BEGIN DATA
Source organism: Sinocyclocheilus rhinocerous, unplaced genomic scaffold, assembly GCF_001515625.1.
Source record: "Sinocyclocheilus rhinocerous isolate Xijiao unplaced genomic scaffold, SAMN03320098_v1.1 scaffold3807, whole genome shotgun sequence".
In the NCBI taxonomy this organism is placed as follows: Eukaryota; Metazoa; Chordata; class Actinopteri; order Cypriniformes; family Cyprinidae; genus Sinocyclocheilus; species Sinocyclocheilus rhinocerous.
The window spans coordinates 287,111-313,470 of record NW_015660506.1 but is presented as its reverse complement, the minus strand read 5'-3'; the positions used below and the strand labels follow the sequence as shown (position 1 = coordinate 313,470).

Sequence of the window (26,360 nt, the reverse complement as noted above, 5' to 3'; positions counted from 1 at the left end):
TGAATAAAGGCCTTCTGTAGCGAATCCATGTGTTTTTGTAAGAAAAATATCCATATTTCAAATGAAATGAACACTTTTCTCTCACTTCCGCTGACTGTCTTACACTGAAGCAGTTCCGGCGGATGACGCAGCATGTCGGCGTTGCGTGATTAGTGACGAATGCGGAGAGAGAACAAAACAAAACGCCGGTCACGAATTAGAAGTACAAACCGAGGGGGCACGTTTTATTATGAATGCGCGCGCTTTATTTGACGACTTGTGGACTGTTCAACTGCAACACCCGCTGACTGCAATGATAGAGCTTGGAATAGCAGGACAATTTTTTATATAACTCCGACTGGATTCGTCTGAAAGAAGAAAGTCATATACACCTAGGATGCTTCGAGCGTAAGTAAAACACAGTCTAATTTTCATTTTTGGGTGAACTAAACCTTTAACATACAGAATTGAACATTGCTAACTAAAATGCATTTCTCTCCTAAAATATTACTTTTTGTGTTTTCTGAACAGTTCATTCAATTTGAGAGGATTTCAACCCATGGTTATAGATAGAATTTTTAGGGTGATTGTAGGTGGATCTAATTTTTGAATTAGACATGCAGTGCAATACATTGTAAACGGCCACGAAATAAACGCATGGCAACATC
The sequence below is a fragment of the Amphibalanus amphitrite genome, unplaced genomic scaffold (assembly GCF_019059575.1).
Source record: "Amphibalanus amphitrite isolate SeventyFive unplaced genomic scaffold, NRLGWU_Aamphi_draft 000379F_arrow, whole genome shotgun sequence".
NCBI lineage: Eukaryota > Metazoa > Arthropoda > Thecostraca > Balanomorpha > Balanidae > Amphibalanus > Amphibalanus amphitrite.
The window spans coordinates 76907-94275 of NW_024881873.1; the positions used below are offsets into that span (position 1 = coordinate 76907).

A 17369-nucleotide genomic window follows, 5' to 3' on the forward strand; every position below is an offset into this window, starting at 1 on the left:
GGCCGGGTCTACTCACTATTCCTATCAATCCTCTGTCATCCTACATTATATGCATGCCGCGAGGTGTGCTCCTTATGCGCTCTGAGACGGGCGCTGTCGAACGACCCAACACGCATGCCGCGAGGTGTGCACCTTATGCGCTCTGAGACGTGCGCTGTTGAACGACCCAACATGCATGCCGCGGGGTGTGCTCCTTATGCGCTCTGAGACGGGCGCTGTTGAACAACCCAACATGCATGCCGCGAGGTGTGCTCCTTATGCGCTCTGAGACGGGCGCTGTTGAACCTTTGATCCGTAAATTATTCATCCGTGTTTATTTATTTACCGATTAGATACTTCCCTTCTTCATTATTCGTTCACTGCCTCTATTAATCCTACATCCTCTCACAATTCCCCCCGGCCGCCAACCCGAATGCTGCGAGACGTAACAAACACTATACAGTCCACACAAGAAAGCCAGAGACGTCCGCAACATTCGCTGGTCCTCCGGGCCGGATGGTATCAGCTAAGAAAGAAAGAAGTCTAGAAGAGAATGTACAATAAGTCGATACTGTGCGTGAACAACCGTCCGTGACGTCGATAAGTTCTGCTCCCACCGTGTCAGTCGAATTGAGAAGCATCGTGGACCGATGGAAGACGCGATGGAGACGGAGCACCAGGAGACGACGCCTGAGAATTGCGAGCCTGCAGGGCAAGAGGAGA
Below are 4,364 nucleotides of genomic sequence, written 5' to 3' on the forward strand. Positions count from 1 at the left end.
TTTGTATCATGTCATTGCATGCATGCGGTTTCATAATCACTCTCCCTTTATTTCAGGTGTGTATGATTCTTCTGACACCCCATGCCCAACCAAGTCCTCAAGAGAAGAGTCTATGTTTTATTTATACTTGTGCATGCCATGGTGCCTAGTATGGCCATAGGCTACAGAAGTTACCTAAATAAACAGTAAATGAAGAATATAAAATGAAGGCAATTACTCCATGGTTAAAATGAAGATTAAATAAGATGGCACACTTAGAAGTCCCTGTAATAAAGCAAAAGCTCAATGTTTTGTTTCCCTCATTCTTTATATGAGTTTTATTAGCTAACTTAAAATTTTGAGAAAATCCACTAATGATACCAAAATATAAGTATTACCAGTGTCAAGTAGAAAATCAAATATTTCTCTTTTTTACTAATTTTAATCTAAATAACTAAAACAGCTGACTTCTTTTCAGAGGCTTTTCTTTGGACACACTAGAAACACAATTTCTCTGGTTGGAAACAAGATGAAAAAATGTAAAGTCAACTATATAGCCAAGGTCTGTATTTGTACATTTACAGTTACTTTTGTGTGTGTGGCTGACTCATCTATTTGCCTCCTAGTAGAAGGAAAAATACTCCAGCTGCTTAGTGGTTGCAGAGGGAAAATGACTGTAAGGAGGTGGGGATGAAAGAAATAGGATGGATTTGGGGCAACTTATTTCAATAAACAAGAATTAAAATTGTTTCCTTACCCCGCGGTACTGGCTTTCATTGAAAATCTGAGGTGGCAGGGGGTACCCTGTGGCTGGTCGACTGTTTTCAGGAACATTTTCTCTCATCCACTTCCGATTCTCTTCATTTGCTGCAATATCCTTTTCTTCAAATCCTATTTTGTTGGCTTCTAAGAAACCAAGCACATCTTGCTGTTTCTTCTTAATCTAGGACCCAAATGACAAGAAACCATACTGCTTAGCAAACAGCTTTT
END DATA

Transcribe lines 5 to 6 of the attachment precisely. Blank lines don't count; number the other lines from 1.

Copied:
Sequence of the window (26,360 nt, the reverse complement as noted above, 5' to 3'; positions counted from 1 at the left end):
TGAATAAAGGCCTTCTGTAGCGAATCCATGTGTTTTTGTAAGAAAAATATCCATATTTCAAATGAAATGAACACTTTTCTCTCACTTCCGCTGACTGTCTTACACTGAAGCAGTTCCGGCGGATGACGCAGCATGTCGGCGTTGCGTGATTAGTGACGAATGCGGAGAGAGAACAAAACAAAACGCCGGTCACGAATTAGAAGTACAAACCGAGGGGGCACGTTTTATTATGAATGCGCGCGCTTTATTTGACGACTTGTGGACTGTTCAACTGCAACACCCGCTGACTGCAATGATAGAGCTTGGAATAGCAGGACAATTTTTTATATAACTCCGACTGGATTCGTCTGAAAGAAGAAAGTCATATACACCTAGGATGCTTCGAGCGTAAGTAAAACACAGTCTAATTTTCATTTTTGGGTGAACTAAACCTTTAACATACAGAATTGAACATTGCTAACTAAAATGCATTTCTCTCCTAAAATATTACTTTTTGTGTTTTCTGAACAGTTCATTCAATTTGAGAGGATTTCAACCCATGGTTATAGATAGAATTTTTAGGGTGATTGTAGGTGGATCTAATTTTTGAATTAGACATGCAGTGCAATACATTGTAAACGGCCACGAAATAAACGCATGGCAACATC